Now my existing audiences on both platforms can access the same products, and I don’t have to go through the process of re-creating 150+ listings with WooCommerce or Shopify. That’s a huge time-saver.
I’ve noticed a significant increase in traffic to my Etsy shop by way of the original domain name, which tells me combining the site and the shop was a good move. It’s too soon to tell if that uptick will result in sales, but anecdotally, I’ve had a solid sales week, too.
The primary drawback for me is the look of the site; it’s very vanilla. There are few themes to choose from, they don’t support transparent PNGs (welcome back to the 90’s?), and I’m itching for custom CSS to tweak a few things.
The blog feature is also basic; no scheduling, few choices, I can’t import or export content, so I’m effectively starting from scratch.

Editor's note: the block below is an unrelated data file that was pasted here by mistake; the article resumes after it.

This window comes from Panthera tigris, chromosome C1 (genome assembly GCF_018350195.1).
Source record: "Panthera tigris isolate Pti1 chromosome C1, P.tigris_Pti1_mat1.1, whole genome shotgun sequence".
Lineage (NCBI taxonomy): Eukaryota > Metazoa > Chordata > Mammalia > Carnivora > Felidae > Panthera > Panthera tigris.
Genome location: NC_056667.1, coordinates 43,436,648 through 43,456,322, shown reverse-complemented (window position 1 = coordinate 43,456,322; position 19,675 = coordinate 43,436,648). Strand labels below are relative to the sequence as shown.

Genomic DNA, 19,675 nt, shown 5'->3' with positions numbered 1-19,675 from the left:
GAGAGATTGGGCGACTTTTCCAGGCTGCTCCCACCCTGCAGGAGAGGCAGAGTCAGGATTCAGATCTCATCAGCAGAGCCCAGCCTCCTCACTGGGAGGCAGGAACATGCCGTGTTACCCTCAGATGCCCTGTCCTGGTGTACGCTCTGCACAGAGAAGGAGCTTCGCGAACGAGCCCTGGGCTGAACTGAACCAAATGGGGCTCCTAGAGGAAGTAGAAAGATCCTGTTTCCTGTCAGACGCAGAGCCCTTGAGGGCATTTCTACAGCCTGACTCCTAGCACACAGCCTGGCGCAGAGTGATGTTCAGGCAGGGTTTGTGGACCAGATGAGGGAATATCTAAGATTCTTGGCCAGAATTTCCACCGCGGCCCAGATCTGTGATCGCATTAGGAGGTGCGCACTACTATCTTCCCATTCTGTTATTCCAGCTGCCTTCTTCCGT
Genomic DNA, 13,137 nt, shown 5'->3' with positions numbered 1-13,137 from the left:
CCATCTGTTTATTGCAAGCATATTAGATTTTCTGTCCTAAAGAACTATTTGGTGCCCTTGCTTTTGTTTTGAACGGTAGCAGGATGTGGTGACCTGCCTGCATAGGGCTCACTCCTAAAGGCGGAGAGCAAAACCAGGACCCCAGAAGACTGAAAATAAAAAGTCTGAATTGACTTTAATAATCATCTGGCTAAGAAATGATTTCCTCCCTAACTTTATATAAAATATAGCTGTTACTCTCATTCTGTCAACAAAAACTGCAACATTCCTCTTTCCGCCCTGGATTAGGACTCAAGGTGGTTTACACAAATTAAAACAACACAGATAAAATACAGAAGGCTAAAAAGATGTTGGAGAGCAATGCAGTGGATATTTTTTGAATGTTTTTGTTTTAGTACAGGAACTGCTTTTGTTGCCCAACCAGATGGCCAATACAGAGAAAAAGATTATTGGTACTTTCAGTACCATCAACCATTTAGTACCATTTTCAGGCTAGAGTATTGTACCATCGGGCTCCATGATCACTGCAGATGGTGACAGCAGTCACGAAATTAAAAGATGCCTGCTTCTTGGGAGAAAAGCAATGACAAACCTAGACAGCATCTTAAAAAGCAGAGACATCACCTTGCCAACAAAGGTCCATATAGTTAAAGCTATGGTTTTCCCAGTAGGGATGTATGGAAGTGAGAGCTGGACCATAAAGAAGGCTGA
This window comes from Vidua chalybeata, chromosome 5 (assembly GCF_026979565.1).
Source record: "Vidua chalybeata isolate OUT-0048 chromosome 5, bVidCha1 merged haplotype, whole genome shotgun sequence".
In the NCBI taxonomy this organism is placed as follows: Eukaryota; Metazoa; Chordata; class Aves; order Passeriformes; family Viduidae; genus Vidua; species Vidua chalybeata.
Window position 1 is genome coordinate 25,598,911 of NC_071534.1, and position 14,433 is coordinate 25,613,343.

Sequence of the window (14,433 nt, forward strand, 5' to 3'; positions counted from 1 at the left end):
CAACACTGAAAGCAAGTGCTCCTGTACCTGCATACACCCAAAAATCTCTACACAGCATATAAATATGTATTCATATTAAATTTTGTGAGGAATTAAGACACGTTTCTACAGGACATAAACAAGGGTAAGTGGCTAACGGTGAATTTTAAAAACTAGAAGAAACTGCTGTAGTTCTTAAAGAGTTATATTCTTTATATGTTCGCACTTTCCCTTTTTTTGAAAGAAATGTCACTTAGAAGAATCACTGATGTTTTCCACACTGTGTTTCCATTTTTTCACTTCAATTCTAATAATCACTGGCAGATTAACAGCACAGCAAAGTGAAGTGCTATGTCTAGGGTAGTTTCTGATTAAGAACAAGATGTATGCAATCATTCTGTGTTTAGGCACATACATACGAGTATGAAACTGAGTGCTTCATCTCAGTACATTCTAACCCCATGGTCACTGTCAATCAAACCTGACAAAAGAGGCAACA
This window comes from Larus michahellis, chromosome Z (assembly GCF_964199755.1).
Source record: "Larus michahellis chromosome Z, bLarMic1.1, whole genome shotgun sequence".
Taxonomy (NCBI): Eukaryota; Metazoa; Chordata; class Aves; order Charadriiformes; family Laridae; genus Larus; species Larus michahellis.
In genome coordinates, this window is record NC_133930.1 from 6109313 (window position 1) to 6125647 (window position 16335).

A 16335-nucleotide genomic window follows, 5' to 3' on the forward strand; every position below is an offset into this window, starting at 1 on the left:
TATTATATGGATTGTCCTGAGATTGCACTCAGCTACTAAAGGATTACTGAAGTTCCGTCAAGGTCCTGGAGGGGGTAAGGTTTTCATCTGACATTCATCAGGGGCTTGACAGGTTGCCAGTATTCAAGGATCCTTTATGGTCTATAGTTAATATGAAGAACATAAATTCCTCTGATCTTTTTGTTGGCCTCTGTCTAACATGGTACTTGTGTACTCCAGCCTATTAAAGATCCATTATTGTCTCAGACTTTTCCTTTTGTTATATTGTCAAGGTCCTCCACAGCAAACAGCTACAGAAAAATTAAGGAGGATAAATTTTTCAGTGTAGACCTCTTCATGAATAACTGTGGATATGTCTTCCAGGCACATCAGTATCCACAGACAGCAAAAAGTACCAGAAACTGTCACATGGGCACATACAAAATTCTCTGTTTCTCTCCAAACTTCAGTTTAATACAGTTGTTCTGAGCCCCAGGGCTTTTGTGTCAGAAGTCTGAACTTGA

Pattern is obviously not designed with power users in mind, but I recognize I’m spoiled by WordPress’ ability to customize everything down to the last pixel, and I’m probably picky about my site’s appearance. 😉 But for $15 per month, I’d expect to be able to do more with the site.
So far, I’ve sold enough to make up my first couple months’ fees. That said, I could see myself moving to a more robust solution in the future; something that gives me more control over my site’s appearance. On the other hand, there’s something to be said for leveraging my existing connection with Etsy.